Also known as the holy grail of all things children’s sleep; “self soothing” or “self settling” is often confused with sleep training methodologies such as cry it out, controlled crying, responsive settling – or at worst, neglect. However, nothing could be further from the truth. Teaching a child to self settle, in it’s simplest form, translates to teaching them that they are capable of falling asleep on their own.

True self settling empowers your child by enabling them to develop his/her own individual coping strategy naturally, without the dependence on a caregiver to do so.

As parents, we cannot ‘force’ self setting through sleep training. Children will learn self settle according to their own inborn timeline, when we provide a loving, supportive, and responsive presence for them to do so.

In my experience, a baby’s ability to self settle (or self soothe), depends on a few factors; their temperament, age, and our level of involvement when putting them to sleep. Whilst some babies can self settle from birth, for others, this is an acquired skill which they become more competent at doing the older they become (usually more consistently after the first trimester – four months plus).

Ways we can encourage our child’s capability to fall asleep independently are:

  1. Establishing consistent and positive sleep associations; incorporate a relaxing and predictable sleep time routine which signals to your child that it is time for sleep e.g. massage, swaddle/sleeping bag, white noise, dark room, reading a book, comforter etc.
  2. Tune into your baby’s unique temperament, needs, and capabilities – e.g. a sensitive or high needs child may require more parental intervention at sleep times (especially in the first 3 months), therefore making their ability to fall asleep independently much more challenging
  3. Trust in your child’s natural ability to develop their own coping strategies at times of frustration, upset, or overwhelm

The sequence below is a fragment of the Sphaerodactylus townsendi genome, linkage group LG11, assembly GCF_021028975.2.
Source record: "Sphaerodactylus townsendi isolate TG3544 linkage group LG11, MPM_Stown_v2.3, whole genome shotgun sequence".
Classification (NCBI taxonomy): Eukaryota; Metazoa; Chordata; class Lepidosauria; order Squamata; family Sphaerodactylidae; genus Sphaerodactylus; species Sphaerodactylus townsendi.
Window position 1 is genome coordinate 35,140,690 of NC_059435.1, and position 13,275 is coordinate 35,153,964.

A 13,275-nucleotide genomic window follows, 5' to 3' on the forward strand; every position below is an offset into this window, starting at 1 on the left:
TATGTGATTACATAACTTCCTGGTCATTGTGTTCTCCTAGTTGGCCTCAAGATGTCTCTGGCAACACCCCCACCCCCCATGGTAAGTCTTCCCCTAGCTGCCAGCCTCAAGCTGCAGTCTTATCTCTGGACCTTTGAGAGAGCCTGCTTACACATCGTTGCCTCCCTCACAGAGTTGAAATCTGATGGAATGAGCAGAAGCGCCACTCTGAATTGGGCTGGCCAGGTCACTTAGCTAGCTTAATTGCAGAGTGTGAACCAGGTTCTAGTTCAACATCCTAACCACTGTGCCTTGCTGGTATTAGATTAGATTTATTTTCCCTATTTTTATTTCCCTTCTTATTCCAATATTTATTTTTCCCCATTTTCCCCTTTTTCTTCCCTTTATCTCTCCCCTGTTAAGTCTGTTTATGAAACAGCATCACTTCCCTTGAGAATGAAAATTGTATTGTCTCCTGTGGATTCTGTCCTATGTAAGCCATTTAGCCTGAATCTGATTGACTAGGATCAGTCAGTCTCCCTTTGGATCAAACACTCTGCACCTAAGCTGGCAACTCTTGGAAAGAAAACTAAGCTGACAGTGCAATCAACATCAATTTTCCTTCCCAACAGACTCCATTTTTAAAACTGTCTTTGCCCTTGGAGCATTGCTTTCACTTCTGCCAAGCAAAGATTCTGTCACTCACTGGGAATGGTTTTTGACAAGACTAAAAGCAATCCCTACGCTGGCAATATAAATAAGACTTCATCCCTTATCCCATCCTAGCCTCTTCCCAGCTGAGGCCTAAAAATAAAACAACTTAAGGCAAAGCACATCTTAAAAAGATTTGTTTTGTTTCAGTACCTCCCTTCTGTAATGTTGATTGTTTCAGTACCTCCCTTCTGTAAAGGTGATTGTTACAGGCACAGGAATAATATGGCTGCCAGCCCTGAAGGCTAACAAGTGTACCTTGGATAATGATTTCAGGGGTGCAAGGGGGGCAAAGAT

4. Be reactive, not proactive to your baby’s needs; allow them space at sleep times to find their lovey, thumb, or other comfort source (without rushing in at the first sign of struggle or frustration)
  5. Limit your intervention to soothe them through methods such as rocking, patting, holding, or offering the dummy; these actions quickly become our habits and our baby’s sleep needs – and can become more difficult to break as your child gets older
  6. Acknowledge the role of crying as a natural stress relief/healing process for our babies; provided we have addressed all of their primary needs such as hunger, discomfort, pain, hot/cold. It’s not our job to stop the crying; it’s our job to tune into what our baby is trying to communicate at the time, and respond accordingly. Not every cry is a call out for us to place a dummy (or breast) in their mouth, drive them around the block, rock, shush, or pat them.

“ Supporting a baby to self-soothe can mean listening to her complaints for a minute or two while she finds her thumb, rather than immediately giving her a pacifier. It can be about remembering to offer two teethers and allowing the baby to choose one and grasp it herself rather than automatically placing something in her mouth. It might mean allowing our baby to cry in our arms to release her feelings at bedtime instead of rocking, patting, or jiggling her, etc” – Janet Lansbury

Being patient can sometimes be the most challenging part for parents with our “want it now” mentality; but if we trust in our baby’s capability to develop these skills in his/her own time, we will reap the benefits of having to do less at sleep times ongoing.

If you need any help with teaching your child to fall asleep independently at bedtimes, or sleep better overall, please get in touch with me for a consultation. 

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